Employment contracts often contain restrictions on what an employee can do after he leaves employment. Given the seeming desire that exists within the Great Resignation for employees to move and seek new opportunities with employers in the same sector, it is likely that there will be an increased focus on restrictive covenants by employers who will be attempting to stop not only their employees leaving but also part of their customer base leaving with the employee.
Restrictive covenants raise a number of issues, all of which are potentially an issue when an employee considers leaving and joining a competitor. Some of the questions that can arise include:
(i) Was consideration given?
If a contract was entered into on joining then that is generally good consideration. Problems can arise when the contract is signed after a detailed offer letter has been accepted or when a formal contract is provided after the employee has been working for a several weeks.
(ii) Does the particular restriction go no further than is reasonably necessary to protect the employers legitimate business interests?
(iii) Did the employee leave in response to the employer’s repudiatory breach?
If the employee did then the restrictions are of no effect because of the employer’s breach but the employer can equally argue that there was no repudiatory breach, or, if there was, that the employee delayed too long before accepting the employer’s breach.
(iv) Who can be sued just the departing employee or the employee and the new employer?
This was the one of the issues we arose in Quilter Private Client Advisers v Falconer & Continuum. QPCA and Continuum were financial advisory businesses which competed with each other. Miss Falconer had been courted by Continuum since 2016 but in 2019 she joined QPCA to take over a client portfolio from an employee who was retiring. However, after six months she resigned to join Continuum, by that time she had been introduced to a sizeable number of clients.
Quilter commenced proceedings against both Miss Falconer and Continuum. Miss Falconer argued that she had raised a number of grievances and been constructively dismissed. Her case was that she had raised grievances about the lack of administrative support, long hours and the restricted range of products she could offer. She alleged that when these issues had been raised in May she had been shouted at and belittled; further complaints had been raised in June and she resigned in July.
The High Court found that Miss Falconer had not been constructively dismissed. In reaching that conclusion it noted that when an employee decides to accept a repudiatory breach it must do so unambiguously and with sufficient alacrity. The Court noted that whilst there were teething troubles in the new employment relationship they did not amount to conduct, which objectively considerably undermined the relationship of trust and confidence. The Court also found as a fact that whilst there were undoubtedly problems, they did not cause Miss Falconer to resign.
Having found that she was not constructively dismissed, the Court considered the issue of whether she had delayed too long in resigning. The evidence was that she had raised concerns, waited a month before raising further concerns, waited another month and then resigned giving her two weeks’ contractual notice.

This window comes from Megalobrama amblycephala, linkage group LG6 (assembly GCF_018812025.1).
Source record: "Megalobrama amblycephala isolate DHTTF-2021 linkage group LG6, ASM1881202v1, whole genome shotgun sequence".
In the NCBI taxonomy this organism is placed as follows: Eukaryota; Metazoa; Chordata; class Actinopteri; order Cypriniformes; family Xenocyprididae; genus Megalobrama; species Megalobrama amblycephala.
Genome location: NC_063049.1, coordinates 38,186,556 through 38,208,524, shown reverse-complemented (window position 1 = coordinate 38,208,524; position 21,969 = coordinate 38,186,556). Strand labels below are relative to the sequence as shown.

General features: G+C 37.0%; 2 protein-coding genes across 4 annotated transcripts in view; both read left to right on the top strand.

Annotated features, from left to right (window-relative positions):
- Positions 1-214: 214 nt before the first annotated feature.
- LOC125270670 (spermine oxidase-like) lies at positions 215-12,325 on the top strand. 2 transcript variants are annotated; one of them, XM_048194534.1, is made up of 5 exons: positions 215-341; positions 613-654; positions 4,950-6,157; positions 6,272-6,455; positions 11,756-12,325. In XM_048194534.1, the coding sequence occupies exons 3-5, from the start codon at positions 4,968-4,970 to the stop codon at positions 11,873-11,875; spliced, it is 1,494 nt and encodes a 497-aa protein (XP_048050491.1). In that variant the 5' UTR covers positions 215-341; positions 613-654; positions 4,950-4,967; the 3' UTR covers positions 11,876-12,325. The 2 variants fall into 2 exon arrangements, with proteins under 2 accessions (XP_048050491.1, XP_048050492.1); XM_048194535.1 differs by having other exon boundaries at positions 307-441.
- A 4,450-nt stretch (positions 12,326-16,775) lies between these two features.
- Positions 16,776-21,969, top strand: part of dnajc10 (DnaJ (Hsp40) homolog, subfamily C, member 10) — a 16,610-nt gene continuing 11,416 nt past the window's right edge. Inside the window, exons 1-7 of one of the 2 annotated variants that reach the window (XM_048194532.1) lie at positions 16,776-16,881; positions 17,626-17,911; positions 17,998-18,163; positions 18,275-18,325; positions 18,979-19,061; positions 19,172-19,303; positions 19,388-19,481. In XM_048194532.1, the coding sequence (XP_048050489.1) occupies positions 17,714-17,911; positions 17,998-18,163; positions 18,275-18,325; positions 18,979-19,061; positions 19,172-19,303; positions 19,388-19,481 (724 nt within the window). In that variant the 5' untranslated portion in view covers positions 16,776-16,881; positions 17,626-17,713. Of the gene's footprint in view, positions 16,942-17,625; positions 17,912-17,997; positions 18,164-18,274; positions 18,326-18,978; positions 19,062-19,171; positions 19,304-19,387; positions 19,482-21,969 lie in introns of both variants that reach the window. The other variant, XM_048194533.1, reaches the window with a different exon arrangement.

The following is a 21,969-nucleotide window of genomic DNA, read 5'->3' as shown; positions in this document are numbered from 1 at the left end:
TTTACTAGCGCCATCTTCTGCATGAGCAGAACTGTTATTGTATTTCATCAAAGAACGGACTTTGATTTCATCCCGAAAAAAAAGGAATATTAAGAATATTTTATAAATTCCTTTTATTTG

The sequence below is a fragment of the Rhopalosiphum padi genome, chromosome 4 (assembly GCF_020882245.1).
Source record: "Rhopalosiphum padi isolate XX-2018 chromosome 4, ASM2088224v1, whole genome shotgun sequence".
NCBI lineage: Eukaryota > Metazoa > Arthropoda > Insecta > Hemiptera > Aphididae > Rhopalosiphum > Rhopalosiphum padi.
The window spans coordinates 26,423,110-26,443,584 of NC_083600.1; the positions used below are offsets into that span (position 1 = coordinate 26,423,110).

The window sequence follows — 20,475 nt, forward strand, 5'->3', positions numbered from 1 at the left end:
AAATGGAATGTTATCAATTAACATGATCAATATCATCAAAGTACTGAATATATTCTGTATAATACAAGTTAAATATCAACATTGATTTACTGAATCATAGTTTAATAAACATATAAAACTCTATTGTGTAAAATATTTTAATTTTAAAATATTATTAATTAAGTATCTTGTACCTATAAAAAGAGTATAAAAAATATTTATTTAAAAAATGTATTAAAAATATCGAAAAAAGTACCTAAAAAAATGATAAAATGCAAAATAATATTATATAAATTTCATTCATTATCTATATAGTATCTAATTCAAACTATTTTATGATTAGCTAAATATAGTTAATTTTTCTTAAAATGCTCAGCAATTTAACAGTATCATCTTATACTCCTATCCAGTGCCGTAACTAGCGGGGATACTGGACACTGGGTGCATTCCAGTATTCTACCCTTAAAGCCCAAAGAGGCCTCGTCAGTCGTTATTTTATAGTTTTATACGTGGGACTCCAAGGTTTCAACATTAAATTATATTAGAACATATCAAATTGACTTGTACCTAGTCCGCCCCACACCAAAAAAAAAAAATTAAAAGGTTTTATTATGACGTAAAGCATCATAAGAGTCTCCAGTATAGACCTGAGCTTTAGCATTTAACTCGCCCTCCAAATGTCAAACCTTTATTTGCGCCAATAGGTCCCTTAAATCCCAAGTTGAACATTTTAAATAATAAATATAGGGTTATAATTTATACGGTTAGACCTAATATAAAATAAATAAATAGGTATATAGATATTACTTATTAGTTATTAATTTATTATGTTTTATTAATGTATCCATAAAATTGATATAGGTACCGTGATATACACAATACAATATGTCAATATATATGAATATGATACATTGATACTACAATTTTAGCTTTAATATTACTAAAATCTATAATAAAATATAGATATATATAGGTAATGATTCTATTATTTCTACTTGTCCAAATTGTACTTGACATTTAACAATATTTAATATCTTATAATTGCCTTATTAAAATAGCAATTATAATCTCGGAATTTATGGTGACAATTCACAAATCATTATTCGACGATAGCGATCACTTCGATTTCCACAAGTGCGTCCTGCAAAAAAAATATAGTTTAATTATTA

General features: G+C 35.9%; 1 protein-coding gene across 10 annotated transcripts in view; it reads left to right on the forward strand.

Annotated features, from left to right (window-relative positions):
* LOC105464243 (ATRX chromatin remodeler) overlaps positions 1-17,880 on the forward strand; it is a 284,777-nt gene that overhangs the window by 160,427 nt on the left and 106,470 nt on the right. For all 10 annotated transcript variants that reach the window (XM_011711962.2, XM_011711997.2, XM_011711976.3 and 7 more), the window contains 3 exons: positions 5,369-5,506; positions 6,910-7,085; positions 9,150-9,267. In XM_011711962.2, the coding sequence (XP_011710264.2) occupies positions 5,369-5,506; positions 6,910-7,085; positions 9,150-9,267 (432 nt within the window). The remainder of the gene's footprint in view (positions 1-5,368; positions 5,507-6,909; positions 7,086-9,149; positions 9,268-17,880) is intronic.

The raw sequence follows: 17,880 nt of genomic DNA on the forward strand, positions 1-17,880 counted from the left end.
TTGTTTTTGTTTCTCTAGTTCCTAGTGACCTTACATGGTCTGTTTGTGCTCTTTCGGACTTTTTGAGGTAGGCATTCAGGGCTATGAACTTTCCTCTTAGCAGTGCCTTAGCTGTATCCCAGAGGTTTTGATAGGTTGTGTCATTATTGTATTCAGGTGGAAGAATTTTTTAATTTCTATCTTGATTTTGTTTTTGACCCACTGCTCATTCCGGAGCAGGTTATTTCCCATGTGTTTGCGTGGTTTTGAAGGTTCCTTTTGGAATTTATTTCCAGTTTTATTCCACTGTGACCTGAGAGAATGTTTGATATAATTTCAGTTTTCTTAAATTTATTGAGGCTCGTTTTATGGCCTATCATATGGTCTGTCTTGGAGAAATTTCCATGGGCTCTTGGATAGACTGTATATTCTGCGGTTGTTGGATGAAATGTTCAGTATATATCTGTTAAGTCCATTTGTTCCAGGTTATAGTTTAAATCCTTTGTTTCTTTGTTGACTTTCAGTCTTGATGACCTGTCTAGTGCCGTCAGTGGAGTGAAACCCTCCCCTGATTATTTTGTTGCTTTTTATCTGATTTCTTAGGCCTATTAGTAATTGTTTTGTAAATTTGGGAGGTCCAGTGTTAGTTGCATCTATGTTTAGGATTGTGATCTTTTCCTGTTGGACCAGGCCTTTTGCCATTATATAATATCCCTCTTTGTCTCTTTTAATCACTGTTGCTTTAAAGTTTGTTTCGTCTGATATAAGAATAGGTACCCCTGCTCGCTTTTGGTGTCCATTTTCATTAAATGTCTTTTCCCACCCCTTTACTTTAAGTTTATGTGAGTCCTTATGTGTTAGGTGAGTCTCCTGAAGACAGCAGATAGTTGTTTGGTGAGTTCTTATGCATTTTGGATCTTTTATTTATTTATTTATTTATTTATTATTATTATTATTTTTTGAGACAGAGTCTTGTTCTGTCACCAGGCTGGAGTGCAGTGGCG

The Court noted that this delay amounted to more than that “of a wronged employee who stays on for a bit whilst he or she considers their position”. In those circumstances had there been a breach by Quilter, Miss Falconer would have delayed too long before accepting the breach.
The case also considered a number of other important issues.
(i) Confidential Information
Confidential Information was defined in the contract as being information “which [Quilter] considers confidential”. The Court found that this was an unreasonable restraint of trade and unenforceable as it was potentially without limit.
(ii) Whether Continuum could be liable for inducing a breach of contract by Miss Falconer.
The Court found that such a claim would have failed on the facts because although Continuum would have known that there was a contract, it would not have known what Miss Falconer was asked to do, would be a breach of that contract.
Some employers will, when an employee leaves to join a competitor write to the new employer to advise it of the post-termination restrictions, putting the new employer on notice should the employee later act in breach. Obviously, by providing the contract terms, the new employer has the opportunity of finding ways and means to avoid the express wording, or to consider in detail the reasonableness of the restrictions.
As the economy begins to build and employees begin to move roles, it is essential that employers avoid acting in such a manner that employees are able to claim they have been constructively dismissed. If such claims are alleged in response to threats to enforce restrictive covenants, employers should examine an employee’s actions carefully to ensure that they have considered the issue of delay thoroughly.
Whilst restrictive covenants are a tool that a business can use when employees leave, the most effective solution is to ensure that relationships with customers are quickly re-established so that they do not wish to follow the departing employee. Employers should also be astute to ensure that confidential information has not been downloaded or removed in the days or weeks before departure.